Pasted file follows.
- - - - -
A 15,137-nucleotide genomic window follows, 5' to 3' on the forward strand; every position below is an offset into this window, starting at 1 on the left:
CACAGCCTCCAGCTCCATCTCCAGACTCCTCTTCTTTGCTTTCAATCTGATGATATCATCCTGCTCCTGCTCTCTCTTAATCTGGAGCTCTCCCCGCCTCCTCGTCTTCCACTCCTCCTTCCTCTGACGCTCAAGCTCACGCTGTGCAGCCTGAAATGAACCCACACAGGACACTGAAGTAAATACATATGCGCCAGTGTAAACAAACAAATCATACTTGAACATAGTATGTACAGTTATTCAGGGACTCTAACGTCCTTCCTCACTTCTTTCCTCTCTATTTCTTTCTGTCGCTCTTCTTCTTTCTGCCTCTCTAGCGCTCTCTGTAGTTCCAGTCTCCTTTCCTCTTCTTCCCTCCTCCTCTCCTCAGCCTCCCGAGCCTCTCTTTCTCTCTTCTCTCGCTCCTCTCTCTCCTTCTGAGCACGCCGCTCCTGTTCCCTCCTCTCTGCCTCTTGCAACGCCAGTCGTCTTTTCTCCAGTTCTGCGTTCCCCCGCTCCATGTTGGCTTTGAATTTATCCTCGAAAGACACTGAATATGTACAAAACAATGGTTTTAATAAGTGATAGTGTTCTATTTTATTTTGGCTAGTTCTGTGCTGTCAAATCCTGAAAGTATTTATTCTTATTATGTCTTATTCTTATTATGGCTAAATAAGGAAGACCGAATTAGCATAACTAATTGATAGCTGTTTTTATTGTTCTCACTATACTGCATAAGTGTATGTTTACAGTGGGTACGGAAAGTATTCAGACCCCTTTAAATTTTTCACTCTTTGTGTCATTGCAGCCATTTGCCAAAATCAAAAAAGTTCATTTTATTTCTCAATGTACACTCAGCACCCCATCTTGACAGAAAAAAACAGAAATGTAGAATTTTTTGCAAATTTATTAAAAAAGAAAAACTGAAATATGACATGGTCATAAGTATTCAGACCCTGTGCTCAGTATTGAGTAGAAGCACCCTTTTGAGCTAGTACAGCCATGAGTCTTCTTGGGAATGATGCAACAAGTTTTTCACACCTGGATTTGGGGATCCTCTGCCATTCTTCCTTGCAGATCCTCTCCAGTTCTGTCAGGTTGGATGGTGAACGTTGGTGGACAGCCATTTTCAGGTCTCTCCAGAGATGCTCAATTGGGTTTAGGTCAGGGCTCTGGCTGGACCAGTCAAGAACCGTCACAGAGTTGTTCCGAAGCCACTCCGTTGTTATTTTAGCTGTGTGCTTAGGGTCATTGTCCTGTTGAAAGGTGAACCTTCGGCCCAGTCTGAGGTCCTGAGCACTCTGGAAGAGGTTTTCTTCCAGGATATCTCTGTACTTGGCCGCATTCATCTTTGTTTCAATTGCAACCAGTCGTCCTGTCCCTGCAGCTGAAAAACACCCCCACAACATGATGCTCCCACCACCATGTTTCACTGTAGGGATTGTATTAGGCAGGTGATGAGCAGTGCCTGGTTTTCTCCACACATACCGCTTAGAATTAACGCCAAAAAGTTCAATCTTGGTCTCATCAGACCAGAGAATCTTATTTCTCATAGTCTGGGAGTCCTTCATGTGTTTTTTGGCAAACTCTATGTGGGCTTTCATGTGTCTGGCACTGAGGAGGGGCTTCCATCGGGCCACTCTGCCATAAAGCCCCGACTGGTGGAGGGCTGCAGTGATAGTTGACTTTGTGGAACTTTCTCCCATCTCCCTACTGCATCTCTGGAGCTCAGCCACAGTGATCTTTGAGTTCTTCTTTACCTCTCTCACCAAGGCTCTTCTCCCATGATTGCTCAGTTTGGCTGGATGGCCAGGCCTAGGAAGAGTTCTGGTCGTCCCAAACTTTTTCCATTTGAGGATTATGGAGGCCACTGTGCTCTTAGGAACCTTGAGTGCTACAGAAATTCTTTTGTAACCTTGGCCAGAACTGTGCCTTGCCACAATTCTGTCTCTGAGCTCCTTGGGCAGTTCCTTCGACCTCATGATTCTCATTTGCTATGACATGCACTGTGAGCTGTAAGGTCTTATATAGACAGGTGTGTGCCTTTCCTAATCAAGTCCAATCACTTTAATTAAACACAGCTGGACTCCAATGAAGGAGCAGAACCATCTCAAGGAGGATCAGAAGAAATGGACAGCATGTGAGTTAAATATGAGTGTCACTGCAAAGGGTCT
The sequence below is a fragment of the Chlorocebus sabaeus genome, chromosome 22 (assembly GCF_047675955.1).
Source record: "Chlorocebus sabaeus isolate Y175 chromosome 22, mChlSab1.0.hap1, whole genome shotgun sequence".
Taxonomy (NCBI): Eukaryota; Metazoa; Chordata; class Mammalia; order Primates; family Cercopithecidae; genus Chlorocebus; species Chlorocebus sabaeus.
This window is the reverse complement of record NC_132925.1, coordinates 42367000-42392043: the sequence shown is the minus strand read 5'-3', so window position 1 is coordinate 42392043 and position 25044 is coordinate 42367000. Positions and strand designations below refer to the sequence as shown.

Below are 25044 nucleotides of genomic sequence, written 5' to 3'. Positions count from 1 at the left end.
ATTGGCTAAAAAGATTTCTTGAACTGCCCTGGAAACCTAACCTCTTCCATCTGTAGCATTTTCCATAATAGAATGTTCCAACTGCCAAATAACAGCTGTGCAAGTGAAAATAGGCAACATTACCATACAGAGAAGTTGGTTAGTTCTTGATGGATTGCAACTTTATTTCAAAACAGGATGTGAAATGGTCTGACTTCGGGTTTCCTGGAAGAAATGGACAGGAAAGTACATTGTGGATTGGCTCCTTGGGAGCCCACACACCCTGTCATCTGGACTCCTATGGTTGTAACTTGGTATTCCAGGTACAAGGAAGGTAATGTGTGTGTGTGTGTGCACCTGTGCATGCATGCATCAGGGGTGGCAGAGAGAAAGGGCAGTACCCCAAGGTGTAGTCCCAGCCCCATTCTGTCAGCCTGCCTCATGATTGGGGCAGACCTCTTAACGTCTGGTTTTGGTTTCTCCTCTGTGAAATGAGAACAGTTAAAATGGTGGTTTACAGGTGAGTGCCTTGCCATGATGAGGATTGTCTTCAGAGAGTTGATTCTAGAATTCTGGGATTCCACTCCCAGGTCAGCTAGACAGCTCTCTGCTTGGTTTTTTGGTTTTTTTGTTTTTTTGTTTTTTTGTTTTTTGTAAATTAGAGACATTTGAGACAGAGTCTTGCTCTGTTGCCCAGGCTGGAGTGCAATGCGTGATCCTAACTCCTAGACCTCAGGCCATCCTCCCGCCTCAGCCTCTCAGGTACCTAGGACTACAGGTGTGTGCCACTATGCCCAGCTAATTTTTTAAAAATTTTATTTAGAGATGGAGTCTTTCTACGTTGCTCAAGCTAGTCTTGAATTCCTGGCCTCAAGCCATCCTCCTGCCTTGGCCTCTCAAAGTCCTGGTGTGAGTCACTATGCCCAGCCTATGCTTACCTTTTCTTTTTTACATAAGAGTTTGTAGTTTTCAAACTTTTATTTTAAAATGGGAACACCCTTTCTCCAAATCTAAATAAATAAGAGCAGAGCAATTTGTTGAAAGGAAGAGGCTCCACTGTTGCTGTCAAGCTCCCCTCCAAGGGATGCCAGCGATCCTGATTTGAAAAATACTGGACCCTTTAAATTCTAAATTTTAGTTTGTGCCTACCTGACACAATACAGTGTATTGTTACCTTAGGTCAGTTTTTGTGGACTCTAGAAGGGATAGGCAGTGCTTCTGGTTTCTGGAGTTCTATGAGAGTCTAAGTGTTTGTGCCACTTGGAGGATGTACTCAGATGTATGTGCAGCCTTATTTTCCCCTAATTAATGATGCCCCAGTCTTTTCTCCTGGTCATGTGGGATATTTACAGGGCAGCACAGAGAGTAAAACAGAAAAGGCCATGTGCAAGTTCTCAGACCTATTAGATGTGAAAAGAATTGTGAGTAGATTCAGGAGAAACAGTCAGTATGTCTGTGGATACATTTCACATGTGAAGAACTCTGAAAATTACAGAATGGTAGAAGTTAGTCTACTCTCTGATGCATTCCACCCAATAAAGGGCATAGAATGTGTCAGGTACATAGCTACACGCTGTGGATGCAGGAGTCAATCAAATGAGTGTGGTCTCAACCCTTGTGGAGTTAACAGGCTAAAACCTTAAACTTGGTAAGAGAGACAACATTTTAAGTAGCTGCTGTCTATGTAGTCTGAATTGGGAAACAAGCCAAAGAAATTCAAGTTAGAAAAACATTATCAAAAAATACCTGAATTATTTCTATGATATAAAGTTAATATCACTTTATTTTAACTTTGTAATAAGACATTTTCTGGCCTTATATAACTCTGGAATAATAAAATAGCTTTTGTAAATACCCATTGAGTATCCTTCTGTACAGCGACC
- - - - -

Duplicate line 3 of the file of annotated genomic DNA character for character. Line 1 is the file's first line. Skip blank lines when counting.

The sequence below is a fragment of the Chlorocebus sabaeus genome, chromosome 22 (assembly GCF_047675955.1).